Blog & Company News

Sep 6, 2011

What You Can Learn From the News of the World Scandal

[caption id="attachment_393" align="alignright" width="305" caption="Learn from the phone-hacking scandal."][/caption] As you may have heard, the News of the World tabloid newspaper ceased publication in July, after 168 years in business. An internationally distributed, U.K.-based publication, News of the World was at one time the biggest-selling English-language newspaper in the world, according to the Guardian.1 News of the World employees were caught hacking into people’s voicemail messages in pursuit of news, the BBC reported.2 British royals, celebrities, and politicians were allegedly targeted. The Guardian reported that journalists also hired a private investigator to hack into a murdered teenager’s voicemail messages, and possibly those of fallen British servicemen’s families.1 Through this chain of events, News Corporation Chairman and CEO Rupert Murdoch (News Corp’s News International branch published News of the World) encountered a series of challenges not unlike those that many small-business owners face (granted, on a much larger scale). Here is what small-business owners can learn from the News of the World scandal:
  • Know what your employees are doing. It is certainly possible that Murdoch didn’t know the details of his employees’ wrongdoing, or the lengths to which some of them went to report news. Before a House of Commons Committee, Murdoch, his son James, and News International CEO Rebekah Brooks denied that they knew everything that was happening at the paper, the BBC reported. Every business owner must know—and take responsibility for—what’s going on “under his own roof.” In the event of an absentee owner, a trusted manager should act as a proxy, providing a guiding hand and watchful eye over the employees and reporting back to the owner. For those business owners who can’t be everywhere at once, many legal, ethical, and technically simple tools exist to help monitor employees’ activities.
  • Be ethical. Regardless of which tools a business owner may use, it is his responsibility to set an example for the entire company. An ethical corporate culture starts at the top and must flow down to every department, manager, and employee. In addition to setting a personal example, a business owner should implement formal policies and procedures to remind employees of their ethical duties. Texas Instruments has an “Ethics Quick Test” on its website with questions to determine whether an action is ethical. Small-business owners must scrap and claw and fight for their market share, but in doing so, they must be aware of the pressures placed on their employees to perform. Without a sound ethical base upon which to run a business, even the most successful companies stand to lose everything in the end.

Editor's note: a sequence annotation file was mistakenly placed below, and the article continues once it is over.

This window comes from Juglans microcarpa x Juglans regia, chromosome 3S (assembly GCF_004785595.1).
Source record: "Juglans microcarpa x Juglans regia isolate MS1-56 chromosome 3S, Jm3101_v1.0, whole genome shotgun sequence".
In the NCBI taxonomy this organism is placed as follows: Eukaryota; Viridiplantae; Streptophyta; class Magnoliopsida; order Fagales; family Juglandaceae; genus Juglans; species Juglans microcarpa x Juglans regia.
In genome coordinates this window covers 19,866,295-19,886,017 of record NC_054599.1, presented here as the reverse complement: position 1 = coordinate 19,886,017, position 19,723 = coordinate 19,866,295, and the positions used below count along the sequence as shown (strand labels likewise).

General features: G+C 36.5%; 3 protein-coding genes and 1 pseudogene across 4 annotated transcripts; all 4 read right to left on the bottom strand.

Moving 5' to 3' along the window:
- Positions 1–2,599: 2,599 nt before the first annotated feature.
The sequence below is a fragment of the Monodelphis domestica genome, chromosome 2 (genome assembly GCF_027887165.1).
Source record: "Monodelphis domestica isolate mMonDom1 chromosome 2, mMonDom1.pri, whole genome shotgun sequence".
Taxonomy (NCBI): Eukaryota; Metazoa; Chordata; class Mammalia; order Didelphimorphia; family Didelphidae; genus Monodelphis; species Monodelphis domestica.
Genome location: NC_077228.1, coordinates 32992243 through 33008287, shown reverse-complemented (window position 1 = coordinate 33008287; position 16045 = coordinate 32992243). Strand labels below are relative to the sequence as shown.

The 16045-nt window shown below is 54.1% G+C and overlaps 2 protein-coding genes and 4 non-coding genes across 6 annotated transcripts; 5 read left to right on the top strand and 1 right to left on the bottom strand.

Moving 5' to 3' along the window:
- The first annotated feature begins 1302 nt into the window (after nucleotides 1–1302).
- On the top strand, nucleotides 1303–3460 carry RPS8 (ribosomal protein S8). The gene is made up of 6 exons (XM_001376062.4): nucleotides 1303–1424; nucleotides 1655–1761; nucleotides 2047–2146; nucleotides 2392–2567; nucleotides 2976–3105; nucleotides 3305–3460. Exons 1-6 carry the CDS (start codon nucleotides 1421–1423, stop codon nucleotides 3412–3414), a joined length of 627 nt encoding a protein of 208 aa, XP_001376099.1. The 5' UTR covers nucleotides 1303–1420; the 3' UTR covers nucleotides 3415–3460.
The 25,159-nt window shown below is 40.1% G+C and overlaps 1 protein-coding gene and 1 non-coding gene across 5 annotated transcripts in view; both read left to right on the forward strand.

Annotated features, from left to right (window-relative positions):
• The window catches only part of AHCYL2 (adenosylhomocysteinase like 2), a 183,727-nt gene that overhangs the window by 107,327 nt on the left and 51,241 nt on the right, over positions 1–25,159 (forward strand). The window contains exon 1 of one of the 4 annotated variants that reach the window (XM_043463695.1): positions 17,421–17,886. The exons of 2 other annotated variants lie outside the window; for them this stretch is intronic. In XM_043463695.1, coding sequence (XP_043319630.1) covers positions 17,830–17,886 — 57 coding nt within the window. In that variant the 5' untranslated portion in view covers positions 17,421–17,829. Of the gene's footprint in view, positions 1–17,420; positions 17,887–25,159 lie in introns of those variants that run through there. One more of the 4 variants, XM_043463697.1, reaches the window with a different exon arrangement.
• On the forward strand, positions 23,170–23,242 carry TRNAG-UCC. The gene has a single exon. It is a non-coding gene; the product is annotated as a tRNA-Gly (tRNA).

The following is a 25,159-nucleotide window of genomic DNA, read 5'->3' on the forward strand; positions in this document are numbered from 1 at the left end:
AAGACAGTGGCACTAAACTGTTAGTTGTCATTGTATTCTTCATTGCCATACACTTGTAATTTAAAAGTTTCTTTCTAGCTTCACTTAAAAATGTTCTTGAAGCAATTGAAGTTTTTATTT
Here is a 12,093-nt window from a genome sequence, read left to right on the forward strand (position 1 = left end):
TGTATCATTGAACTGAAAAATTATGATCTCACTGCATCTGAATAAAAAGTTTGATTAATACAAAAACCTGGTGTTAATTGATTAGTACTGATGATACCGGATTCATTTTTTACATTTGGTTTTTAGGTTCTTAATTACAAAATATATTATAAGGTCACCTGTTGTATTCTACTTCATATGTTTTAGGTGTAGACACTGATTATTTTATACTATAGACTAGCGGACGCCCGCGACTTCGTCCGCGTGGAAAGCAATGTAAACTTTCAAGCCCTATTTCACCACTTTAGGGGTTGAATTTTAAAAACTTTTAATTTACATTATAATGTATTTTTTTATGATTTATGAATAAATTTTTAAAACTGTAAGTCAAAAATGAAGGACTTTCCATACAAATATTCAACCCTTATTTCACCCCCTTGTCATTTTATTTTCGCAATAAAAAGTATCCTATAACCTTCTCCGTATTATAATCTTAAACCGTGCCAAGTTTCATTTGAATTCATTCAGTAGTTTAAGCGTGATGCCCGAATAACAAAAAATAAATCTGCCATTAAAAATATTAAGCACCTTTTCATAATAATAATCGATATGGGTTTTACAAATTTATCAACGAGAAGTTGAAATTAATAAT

• Be realistic. Unrealistic pressure to perform or meet goals can cause even the best employees to experience cognitive dissonance between what they know is “right” and what must be done to keep their jobs and feed their families. Business owners must remember that for the most part, employees really just want to do the right thing. A business owner should never ask an employee to do something he wouldn’t be willing to do himself.
  • In the face of crisis, don’t go golfing. Photographs of Murdoch on the golf course during the heat of the investigation prompted great outcry in the U.K. and around the world. Mark Lewis, attorney for the family of a murdered teenager whose voice messages were allegedly hacked by the paper, told the Guardian, “It’s a bit like Nero fiddling while Rome was burning.”1
For more information, visit: 1. “News of the World to Close as Rupert Murdoch Acts to Limit Fallout” 2. “Q&A: News of the World Phone-Hacking Scandal